As an avid record collector, I had to listen to a podcast entitled In Praise of the CD. Praising the CD? Aren’t CDs obsolete? This had to be good.
The podcast was courtesy of The Next Track whose hosts, Doug Adams and Kirk McElhearn interviewed James Jackson Toth about his article on The Quietus entitled, Perfect Sound For a Little Longer: In Defense Of The CD.
I enjoyed listening to everyone on the podcast reminiscence about CDs and it brought back a few memories of my own.
As a child, I was obsessed with listening to music. My Mom recently reminded me of my portable cassette player, I believe it was a red Fisher Price model, that I would carry with me everywhere playing my favorite tapes.
When I was twelve years old my Mom bought me my first real stereo. She researched all of her options and decided on JVC separates which included a receiver, a dual cassette deck and a 5 disc CD changer. I loved that stereo.
To celebrate my new gift, my Mom took me to a local CD store to make my first purchase. I call it a CD store because that’s what it was, they sold CDs. It’s normal to call them record stores today but in the height of the CD popularity, certain stores existed only to buy and sell CDs. In this case, the store was actually called CD’s, Etc. and my recollection is they had a small cassette section that must have been what they classified as the Etc. in their name.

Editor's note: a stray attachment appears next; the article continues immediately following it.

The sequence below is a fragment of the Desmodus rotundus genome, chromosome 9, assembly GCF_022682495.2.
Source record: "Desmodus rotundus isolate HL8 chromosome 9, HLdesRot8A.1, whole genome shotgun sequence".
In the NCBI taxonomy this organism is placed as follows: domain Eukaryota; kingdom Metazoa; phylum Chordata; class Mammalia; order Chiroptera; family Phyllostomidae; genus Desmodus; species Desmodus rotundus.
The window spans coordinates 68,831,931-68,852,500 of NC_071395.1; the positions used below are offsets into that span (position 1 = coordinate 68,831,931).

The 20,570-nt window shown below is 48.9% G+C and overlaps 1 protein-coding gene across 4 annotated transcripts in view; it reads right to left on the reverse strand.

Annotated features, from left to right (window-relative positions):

This would have been early 1991 and I was in a state of musical flux. Hair metal was about to be demolished by Nirvana’s grunge but the destruction wouldn’t happen until later that year. I mention this to better explain my CD purchase that day, Winger’s In The Heart of the Young.
Thinking back, I can’t recall what compelled me to buy this CD. I wasn’t exactly a huge Winger fan. I didn’t own their self-titled album with the awkward song Seventeen (with the uncomfortable lyric, “Daddy says she’s too young but she’s old enough for me”). All I can guess is that I was always a sucker for a power ballad and In The Heart of the Young contained Winger’s biggest hit, Miles Away.
Musical choice aside, what I remember most about that day was the experience of going through bins and bins of CDs, nervously trying to decide what to spend my money on. I didn’t have enough money to buy multiple CDs so this needed to be right. At least for that day I was proud of my decision and knew it wouldn’t be the last time I would be shopping for music. CDs, Etc. was a short bike ride from my house and I would go at least once a week to browse, eventually selling CDs back to the store in an effort to bring new music home.
All of these memories came rushing back while reading Toth’s article in 2018 defending the CD format, something I’ve considered recently as vinyl pricing continues to increase. It’s also worth noting I’m a complete sucker for a CD found in a thrift store, regardless of if I already own it. Chances are I’ll buy it and spend less than a dollar, a small investment to recall the experience of being back at home in high school with my JVC stereo.